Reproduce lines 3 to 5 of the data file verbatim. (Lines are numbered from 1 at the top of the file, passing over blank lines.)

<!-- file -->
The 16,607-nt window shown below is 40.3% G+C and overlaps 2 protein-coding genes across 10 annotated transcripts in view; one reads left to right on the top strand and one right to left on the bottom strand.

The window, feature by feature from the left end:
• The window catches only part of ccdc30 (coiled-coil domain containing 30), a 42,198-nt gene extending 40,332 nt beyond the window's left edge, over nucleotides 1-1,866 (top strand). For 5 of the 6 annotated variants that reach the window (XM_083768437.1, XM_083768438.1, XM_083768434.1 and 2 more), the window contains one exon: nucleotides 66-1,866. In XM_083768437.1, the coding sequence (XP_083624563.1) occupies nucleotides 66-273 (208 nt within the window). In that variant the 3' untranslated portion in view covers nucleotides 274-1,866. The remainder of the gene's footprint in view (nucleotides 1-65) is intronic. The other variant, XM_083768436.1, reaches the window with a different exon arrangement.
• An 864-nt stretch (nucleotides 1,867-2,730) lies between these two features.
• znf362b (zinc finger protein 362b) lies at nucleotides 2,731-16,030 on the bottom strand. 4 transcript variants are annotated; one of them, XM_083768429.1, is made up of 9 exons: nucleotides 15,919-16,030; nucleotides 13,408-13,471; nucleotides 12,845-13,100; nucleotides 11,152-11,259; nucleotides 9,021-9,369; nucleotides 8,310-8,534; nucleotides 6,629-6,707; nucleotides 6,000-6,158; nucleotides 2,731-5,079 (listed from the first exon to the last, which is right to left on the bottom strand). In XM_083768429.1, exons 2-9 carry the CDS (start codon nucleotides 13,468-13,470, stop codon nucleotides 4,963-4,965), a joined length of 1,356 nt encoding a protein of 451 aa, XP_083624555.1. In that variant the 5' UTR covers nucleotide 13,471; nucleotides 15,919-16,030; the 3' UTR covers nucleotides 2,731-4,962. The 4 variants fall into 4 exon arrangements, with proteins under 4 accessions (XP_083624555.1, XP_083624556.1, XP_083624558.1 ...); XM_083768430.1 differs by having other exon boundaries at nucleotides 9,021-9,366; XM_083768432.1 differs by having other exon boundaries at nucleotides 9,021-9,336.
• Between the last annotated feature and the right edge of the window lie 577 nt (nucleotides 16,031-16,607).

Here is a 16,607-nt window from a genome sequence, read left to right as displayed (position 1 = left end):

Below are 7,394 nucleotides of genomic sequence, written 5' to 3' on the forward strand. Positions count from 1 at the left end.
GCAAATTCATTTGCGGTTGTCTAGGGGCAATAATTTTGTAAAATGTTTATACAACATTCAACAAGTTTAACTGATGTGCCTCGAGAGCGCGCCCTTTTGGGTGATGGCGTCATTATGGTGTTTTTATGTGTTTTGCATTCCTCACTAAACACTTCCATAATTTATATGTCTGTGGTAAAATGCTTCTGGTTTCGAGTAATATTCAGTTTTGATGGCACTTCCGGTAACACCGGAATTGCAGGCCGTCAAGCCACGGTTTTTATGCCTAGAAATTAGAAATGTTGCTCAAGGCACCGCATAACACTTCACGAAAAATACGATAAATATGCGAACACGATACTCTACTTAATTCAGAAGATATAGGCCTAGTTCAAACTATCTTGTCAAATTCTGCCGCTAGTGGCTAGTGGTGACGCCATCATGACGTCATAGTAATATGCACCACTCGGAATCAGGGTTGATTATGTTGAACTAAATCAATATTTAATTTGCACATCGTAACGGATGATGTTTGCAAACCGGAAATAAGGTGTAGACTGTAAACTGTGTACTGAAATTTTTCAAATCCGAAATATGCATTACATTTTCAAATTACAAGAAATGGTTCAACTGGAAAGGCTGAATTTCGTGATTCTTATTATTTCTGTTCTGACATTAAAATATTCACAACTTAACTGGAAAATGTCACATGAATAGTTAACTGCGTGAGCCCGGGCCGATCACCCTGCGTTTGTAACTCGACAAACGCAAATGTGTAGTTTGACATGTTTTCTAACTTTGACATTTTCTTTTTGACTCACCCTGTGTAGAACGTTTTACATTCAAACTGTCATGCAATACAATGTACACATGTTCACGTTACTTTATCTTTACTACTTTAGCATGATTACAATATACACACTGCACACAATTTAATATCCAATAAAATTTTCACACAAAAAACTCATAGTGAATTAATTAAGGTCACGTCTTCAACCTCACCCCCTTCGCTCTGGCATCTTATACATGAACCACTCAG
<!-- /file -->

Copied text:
• The window catches only part of ccdc30 (coiled-coil domain containing 30), a 42,198-nt gene extending 40,332 nt beyond the window's left edge, over nucleotides 1-1,866 (top strand). For 5 of the 6 annotated variants that reach the window (XM_083768437.1, XM_083768438.1, XM_083768434.1 and 2 more), the window contains one exon: nucleotides 66-1,866. In XM_083768437.1, the coding sequence (XP_083624563.1) occupies nucleotides 66-273 (208 nt within the window). In that variant the 3' untranslated portion in view covers nucleotides 274-1,866. The remainder of the gene's footprint in view (nucleotides 1-65) is intronic. The other variant, XM_083768436.1, reaches the window with a different exon arrangement.
• An 864-nt stretch (nucleotides 1,867-2,730) lies between these two features.
• znf362b (zinc finger protein 362b) lies at nucleotides 2,731-16,030 on the bottom strand. 4 transcript variants are annotated; one of them, XM_083768429.1, is made up of 9 exons: nucleotides 15,919-16,030; nucleotides 13,408-13,471; nucleotides 12,845-13,100; nucleotides 11,152-11,259; nucleotides 9,021-9,369; nucleotides 8,310-8,534; nucleotides 6,629-6,707; nucleotides 6,000-6,158; nucleotides 2,731-5,079 (listed from the first exon to the last, which is right to left on the bottom strand). In XM_083768429.1, exons 2-9 carry the CDS (start codon nucleotides 13,468-13,470, stop codon nucleotides 4,963-4,965), a joined length of 1,356 nt encoding a protein of 451 aa, XP_083624555.1. In that variant the 5' UTR covers nucleotide 13,471; nucleotides 15,919-16,030; the 3' UTR covers nucleotides 2,731-4,962. The 4 variants fall into 4 exon arrangements, with proteins under 4 accessions (XP_083624555.1, XP_083624556.1, XP_083624558.1 ...); XM_083768430.1 differs by having other exon boundaries at nucleotides 9,021-9,366; XM_083768432.1 differs by having other exon boundaries at nucleotides 9,021-9,336.